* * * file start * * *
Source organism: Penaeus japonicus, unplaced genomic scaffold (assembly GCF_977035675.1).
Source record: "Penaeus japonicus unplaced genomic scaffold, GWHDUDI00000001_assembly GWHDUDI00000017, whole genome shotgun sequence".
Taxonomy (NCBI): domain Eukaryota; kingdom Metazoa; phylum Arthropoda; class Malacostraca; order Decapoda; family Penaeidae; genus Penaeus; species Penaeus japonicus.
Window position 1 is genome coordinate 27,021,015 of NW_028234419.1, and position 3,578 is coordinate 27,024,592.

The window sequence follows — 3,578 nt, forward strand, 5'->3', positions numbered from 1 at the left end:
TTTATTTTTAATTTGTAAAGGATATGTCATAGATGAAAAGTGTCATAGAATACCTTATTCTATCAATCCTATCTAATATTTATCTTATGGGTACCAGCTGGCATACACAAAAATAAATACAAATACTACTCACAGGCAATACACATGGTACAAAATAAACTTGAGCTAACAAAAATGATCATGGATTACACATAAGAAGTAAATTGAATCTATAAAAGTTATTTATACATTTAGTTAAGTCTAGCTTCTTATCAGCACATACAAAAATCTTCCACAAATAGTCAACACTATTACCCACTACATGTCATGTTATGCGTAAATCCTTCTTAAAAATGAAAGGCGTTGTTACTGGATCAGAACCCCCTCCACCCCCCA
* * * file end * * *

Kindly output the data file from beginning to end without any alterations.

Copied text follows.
Source organism: Penaeus japonicus, unplaced genomic scaffold (assembly GCF_977035675.1).
Source record: "Penaeus japonicus unplaced genomic scaffold, GWHDUDI00000001_assembly GWHDUDI00000017, whole genome shotgun sequence".
Taxonomy (NCBI): domain Eukaryota; kingdom Metazoa; phylum Arthropoda; class Malacostraca; order Decapoda; family Penaeidae; genus Penaeus; species Penaeus japonicus.
Window position 1 is genome coordinate 27,021,015 of NW_028234419.1, and position 3,578 is coordinate 27,024,592.

The window sequence follows — 3,578 nt, forward strand, 5'->3', positions numbered from 1 at the left end:
TTTATTTTTAATTTGTAAAGGATATGTCATAGATGAAAAGTGTCATAGAATACCTTATTCTATCAATCCTATCTAATATTTATCTTATGGGTACCAGCTGGCATACACAAAAATAAATACAAATACTACTCACAGGCAATACACATGGTACAAAATAAACTTGAGCTAACAAAAATGATCATGGATTACACATAAGAAGTAAATTGAATCTATAAAAGTTATTTATACATTTAGTTAAGTCTAGCTTCTTATCAGCACATACAAAAATCTTCCACAAATAGTCAACACTATTACCCACTACATGTCATGTTATGCGTAAATCCTTCTTAAAAATGAAAGGCGTTGTTACTGGATCAGAACCCCCTCCACCCCCCA